The Reader: In that article from 1998 you predicted a lot of changes in the music industry that came true, specifically how the internet would impact music distribution. But you didn’t predict Spotify. What do you think of the service and its business model?

Mould: I wish they would pay the musicians, but that’s not their model, is it? Labels aren’t making any money. The distributor is usually the one that makes the money in anything and yeah, Spotify makes a lot of money putting the entire recorded history of music up. Most of the online streaming services are trying as hard as they can to avoid paying any kind of penny-rate royalty for playing an artist’s music in order to gather a database that they can then exploit, sell and advertise to. We don’t see any of that. We’re just the raw materials in the equation.

The Reader: Then why don’t you pull your music out of Spotify?

Mould: Sometimes you have to sleep with the devil because that’s how you get your music heard. It’s not like there’s three radio stations and five tactile record stores (in every city). The landscape has changed so much trying to reach your core audience, let alone build a new audience in this day and age. Unfortunately the records become — in the market place — a billboard for other things you can sell — tickets, t-shirts, stuff like that.

The Reader: So what are we going to hear at Maha?

Mould: I can tell you what the shows have been like: A fair amount of Sugar stuff focusing on Copper Blue. I enjoy playing that record quite a bit. We’re not playing the whole thing again, that’s for sure. We sure enjoy playing a good chunk of Silver Age every night, that’s a pretty easy record to play live. The response to those songs seems to be as strong if not stronger than the Copper Blue stuff. And there’s stuff from the Hüsker Dü era that is fun to play. I haven’t been playing a whole lot of the solo records. It’s not where we’re at as a band right now. The three of us have got a way that we’ve found (to) play well together, so we’re going to stick to that motif right now – the louder, faster pop stuff seems to be our strong suit, so that’s what we’re doing.

The Reader: Will you ever do Black Sheets of Rain again?

Mould: Funny, we pulled out “Hanging Tree” (from the album) in Cleveland the other night only because I was walking around before the show talking to people, I walked over to the record store, and it seemed like three out of four people came up to me and said (passionately) “Black Sheets of Rain!” And so two thirds of the way through the set I stopped and looked at the crowd and said, “This is sort of a Black Sheets type of crowd isn’t it?” Loud pop, and then I just looked at Jason and Jon and said, ‘Do you guys know “Hanging Tree”?’ Jason knew it, Jon just said “Huh?” So I said, “Let’s just play it.” We hadn’t played it in four years and Jon worked his way through it fine and people loved it. It was just out of nowhere. It was just that vibe. People had talked about it all day. It would have been very selfish of me not to play one of those songs.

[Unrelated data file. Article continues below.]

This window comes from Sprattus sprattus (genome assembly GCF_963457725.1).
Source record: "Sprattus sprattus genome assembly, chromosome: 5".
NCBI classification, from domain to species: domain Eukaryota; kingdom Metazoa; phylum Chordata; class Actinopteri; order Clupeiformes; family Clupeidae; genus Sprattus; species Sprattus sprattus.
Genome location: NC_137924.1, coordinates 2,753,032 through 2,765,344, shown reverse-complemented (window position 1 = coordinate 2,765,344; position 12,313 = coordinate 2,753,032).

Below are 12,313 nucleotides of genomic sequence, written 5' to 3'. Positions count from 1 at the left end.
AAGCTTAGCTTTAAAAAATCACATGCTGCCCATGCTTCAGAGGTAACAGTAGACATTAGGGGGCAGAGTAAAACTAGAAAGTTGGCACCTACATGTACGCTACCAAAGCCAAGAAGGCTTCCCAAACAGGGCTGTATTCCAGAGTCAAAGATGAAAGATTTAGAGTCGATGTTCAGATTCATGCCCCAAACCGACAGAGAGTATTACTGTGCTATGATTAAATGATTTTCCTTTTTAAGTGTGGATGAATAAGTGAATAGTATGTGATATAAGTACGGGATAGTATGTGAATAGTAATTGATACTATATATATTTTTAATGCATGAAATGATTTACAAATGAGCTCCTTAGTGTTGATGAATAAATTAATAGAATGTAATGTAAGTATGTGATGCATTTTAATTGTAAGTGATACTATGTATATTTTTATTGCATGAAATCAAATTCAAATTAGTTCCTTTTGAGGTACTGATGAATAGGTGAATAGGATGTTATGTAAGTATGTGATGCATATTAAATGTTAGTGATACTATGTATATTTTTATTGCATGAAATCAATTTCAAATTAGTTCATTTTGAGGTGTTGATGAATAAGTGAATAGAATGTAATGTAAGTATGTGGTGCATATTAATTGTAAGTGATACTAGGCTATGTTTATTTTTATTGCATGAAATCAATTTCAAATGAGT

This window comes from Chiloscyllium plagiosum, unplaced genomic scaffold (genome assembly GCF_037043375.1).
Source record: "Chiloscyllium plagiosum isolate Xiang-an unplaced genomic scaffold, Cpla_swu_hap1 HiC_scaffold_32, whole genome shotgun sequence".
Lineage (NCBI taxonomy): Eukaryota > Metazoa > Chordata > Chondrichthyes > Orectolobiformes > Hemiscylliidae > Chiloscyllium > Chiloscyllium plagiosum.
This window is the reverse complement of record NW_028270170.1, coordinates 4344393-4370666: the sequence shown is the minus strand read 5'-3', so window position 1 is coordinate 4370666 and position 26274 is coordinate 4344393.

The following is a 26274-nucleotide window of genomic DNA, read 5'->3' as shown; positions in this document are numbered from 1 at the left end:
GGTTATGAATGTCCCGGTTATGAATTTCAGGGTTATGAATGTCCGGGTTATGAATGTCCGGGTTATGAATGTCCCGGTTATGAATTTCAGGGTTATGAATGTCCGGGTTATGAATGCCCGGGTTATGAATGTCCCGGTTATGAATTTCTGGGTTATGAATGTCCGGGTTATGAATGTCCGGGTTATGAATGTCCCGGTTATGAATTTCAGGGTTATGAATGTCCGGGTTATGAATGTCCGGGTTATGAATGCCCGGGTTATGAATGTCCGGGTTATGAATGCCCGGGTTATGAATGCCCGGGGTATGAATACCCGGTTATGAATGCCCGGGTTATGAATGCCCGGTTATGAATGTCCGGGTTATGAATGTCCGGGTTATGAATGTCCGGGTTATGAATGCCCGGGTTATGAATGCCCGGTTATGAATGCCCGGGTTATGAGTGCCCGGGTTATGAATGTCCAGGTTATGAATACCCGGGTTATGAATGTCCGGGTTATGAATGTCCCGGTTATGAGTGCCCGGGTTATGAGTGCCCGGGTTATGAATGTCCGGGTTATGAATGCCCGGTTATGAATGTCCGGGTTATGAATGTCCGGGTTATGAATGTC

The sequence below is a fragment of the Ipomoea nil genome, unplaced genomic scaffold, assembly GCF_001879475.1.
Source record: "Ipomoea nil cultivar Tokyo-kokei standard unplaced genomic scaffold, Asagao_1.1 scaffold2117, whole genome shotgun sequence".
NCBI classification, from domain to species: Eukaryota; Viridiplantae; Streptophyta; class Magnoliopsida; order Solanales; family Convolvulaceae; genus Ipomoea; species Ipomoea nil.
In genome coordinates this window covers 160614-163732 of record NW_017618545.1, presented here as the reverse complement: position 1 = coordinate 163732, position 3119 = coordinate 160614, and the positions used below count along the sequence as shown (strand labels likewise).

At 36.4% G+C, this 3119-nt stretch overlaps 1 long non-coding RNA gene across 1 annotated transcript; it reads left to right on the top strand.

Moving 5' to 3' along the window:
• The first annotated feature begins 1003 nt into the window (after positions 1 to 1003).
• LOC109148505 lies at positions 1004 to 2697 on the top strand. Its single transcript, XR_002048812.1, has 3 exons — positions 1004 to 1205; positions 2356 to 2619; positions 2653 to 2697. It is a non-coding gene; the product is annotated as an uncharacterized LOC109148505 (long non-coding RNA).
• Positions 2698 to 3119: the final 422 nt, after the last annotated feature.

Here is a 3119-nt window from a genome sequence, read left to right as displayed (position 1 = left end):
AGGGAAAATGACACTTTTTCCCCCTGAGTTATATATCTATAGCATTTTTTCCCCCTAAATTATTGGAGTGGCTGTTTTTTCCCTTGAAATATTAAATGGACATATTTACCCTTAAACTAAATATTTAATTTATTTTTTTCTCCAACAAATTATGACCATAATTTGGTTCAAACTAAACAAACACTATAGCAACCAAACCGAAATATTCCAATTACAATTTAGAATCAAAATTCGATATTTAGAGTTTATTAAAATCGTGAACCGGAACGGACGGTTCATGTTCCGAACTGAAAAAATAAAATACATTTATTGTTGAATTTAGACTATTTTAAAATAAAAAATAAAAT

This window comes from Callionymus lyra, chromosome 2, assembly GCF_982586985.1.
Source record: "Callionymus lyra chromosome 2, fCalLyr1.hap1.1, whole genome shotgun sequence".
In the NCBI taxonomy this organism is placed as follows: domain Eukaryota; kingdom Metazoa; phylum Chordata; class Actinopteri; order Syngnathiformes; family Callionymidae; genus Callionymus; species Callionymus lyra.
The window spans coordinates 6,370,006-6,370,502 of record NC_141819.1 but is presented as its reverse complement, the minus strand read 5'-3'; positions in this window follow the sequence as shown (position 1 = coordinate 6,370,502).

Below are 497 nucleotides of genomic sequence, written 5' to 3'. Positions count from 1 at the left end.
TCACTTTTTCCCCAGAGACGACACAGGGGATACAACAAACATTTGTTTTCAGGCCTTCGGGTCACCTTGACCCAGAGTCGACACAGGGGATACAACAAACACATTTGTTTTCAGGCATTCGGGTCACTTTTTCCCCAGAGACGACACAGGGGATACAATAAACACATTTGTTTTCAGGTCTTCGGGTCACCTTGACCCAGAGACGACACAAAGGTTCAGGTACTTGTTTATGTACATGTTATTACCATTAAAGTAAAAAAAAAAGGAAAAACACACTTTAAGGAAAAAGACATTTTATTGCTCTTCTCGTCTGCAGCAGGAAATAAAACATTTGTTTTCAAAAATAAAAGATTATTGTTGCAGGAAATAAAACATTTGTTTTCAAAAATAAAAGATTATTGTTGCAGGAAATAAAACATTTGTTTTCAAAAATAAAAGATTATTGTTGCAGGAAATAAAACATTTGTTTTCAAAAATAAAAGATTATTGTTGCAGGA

The Reader: You’re playing with the Flaming Lips at Maha, I don’t know if you know anything about those guys.

Mould: We’re good buds from way way back. Wayne (Coyne) and I have known each other since ’86 when we played together in Oklahoma City. And then Matt and Kim and I fucking love The Thermals, we’ve played together before. It’s gonna be really fun. I like Omaha. It’s a great town and good people so it’s gonna be a fun time.

The Reader: What are you going to do after Maha?

Mould: We have a handful of festivals and I think there’s talk about going to South America in October. I should know more about that in the next several days. Nothing’s confirmed. If we ever get off the road I hope we start to look at the next record, get some more recording done. The autobiography is coming out in soft cover form Oct. 15. We haven’t really fully exploited the See a Little Light documentary (a Mould tribute concert performed at Walt Disney Concert Hall in LA in 2011 and featuring, among others Dave Grohl, Craig Finn and Ryan Adams). We’re trying to figure out a way to get that in front of people again as the holidays come up. ( Still DJing a fair amount. It seems like I keep looking for time off and I don’t seem to find any.

The Reader: Seeing as I could be holding up this article to you in an interview in 15 more years, what predictions do you have for 2028. You’ll be 67.

Mould: Probably, if everything still works, it’ll just be more of the same. Like I said, ‘97 ‘98, I was pretty sick of the alt rock and wanted to find my gay identity, which I never bothered to do. Now that alt rock is framed a little more properly at least in my mind, and my gay identity is framed properly in my mind, that sort of wipes all that out to me. I get up every morning and work on music, I try to keep myself in good shape to get on stage, and I take it very seriously, but I have a lot of fun with it. It’s pretty much all I do, so why not keep doing it?

The Reader: One final question… because our last interview ended with a question about politics and the Monica Lewinski controversy that was brewing at the time, what do you think about Obama and the job he’s doing?

Mould: I think Obama’s done really good. I can’t remember in my lifetime as much obstruction being placed in front of one person as has been placed in front of our current president. It’s pretty fucking un-American what these conservatives are doing to this president. It really is. It’s really sort of a shame. And piece by piece that little empire that they built on greed and divisiveness and skin color is going to go away soon and they’re not going to be left with anything except memories of how they couldn’t stop time and progress and momentum and people just wanting to get on with their lives. They can throw all the roadblocks they want, it’s not going to work.

They’ve made it really really difficult for Obama to get anything done. I think he’s a pretty brilliant president. I think he’s very methodical. I know in the gay community there was a lot of outrage about EDNA and DOMA and gay marriage that he didn’t act soon enough. He acted when the time was right. Everybody wants everything now. He had a country to rebuild, you know? In case nobody looked when the Republicans left town, they pretty much took the silverware with them.

I think he’s a good man, I think he’s an honest man, He’s an incredibly well-educated man. I wish the obstructionists would just get the fuck out of the way so that all of us that would like to make this country a better place for everybody can get back to work. And I think even conservatives are coming around to it. They’re starting to see that they’re really in a mess and they’ve got to start acting like adults and start acting like reasonable people.